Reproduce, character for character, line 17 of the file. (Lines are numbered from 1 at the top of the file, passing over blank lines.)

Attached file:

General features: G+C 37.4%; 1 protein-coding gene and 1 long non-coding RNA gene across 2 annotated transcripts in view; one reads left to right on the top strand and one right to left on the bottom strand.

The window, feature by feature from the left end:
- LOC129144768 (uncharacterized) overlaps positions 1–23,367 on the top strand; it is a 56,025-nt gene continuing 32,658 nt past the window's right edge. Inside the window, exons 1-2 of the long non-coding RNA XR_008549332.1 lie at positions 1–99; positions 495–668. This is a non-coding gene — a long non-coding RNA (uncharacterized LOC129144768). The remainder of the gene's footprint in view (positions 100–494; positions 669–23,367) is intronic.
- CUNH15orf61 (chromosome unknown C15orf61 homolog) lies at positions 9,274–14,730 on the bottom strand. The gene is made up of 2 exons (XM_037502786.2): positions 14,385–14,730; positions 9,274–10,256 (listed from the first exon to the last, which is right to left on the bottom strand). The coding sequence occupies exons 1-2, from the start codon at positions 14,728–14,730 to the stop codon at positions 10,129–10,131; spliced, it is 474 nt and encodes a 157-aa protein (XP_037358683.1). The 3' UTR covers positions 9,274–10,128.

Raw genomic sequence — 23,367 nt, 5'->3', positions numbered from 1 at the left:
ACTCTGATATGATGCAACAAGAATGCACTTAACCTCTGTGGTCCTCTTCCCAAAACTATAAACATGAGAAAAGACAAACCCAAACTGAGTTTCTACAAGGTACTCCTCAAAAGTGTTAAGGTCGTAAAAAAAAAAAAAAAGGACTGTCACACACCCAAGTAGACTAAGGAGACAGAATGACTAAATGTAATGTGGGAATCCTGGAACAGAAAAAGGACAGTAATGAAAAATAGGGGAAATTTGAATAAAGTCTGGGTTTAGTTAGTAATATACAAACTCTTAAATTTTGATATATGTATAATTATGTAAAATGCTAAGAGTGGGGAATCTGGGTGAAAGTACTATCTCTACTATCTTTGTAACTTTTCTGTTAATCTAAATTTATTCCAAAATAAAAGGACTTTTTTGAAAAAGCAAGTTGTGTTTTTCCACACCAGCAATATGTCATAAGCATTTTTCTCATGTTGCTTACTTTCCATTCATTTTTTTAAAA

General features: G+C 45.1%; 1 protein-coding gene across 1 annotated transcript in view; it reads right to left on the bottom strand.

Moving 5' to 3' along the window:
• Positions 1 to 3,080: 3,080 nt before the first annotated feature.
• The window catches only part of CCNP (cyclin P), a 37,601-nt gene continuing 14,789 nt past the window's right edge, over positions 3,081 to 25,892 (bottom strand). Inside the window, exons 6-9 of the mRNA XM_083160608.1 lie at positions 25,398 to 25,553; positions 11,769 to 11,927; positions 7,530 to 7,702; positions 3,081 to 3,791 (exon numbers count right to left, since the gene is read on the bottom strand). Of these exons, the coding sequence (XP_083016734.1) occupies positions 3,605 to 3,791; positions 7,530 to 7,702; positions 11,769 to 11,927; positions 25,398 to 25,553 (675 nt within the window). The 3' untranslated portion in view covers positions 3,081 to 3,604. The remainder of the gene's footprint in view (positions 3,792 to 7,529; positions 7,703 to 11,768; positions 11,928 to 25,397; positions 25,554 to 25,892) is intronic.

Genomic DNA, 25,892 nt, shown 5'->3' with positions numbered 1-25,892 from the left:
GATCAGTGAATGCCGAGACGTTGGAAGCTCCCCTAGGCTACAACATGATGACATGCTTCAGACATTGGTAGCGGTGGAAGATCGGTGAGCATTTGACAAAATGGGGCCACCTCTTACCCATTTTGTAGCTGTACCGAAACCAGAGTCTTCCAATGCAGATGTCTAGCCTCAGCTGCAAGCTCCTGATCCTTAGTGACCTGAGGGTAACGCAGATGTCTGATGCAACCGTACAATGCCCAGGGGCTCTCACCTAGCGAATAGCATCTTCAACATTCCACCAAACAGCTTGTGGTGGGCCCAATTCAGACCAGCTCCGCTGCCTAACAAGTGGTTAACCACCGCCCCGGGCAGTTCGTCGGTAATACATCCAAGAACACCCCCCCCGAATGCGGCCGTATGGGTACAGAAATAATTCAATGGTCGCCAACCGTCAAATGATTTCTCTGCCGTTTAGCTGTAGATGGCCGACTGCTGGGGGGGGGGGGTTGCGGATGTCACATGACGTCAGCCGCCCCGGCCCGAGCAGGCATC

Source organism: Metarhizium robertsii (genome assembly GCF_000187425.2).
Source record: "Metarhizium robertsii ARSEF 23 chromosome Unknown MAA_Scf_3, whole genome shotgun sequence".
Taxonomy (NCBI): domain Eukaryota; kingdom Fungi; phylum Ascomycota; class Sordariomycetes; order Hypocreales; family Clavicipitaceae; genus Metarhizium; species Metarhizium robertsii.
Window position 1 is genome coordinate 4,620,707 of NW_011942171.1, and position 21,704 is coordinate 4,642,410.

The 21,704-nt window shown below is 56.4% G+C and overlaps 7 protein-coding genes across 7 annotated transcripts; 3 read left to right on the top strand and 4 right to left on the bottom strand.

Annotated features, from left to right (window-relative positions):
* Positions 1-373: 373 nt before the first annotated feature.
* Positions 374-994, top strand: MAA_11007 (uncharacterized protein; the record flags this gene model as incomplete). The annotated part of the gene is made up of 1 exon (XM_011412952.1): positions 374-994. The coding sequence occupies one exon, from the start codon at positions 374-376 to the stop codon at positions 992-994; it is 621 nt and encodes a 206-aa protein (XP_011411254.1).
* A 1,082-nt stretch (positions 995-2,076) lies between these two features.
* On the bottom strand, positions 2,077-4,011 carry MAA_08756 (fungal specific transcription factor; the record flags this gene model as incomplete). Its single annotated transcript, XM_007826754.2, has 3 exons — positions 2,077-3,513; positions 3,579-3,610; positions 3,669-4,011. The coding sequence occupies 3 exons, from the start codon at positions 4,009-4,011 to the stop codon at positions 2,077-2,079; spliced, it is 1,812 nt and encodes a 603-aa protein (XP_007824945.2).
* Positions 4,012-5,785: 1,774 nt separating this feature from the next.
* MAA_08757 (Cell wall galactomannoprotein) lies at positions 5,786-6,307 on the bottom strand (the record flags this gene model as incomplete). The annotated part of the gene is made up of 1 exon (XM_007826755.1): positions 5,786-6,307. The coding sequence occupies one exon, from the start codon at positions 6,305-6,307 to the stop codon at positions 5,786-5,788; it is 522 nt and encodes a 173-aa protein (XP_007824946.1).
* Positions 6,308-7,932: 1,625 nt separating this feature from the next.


The 21,704-nt window shown below is 56.4% G+C and overlaps 7 protein-coding genes across 7 annotated transcripts; 3 read left to right on the top strand and 4 right to left on the bottom strand.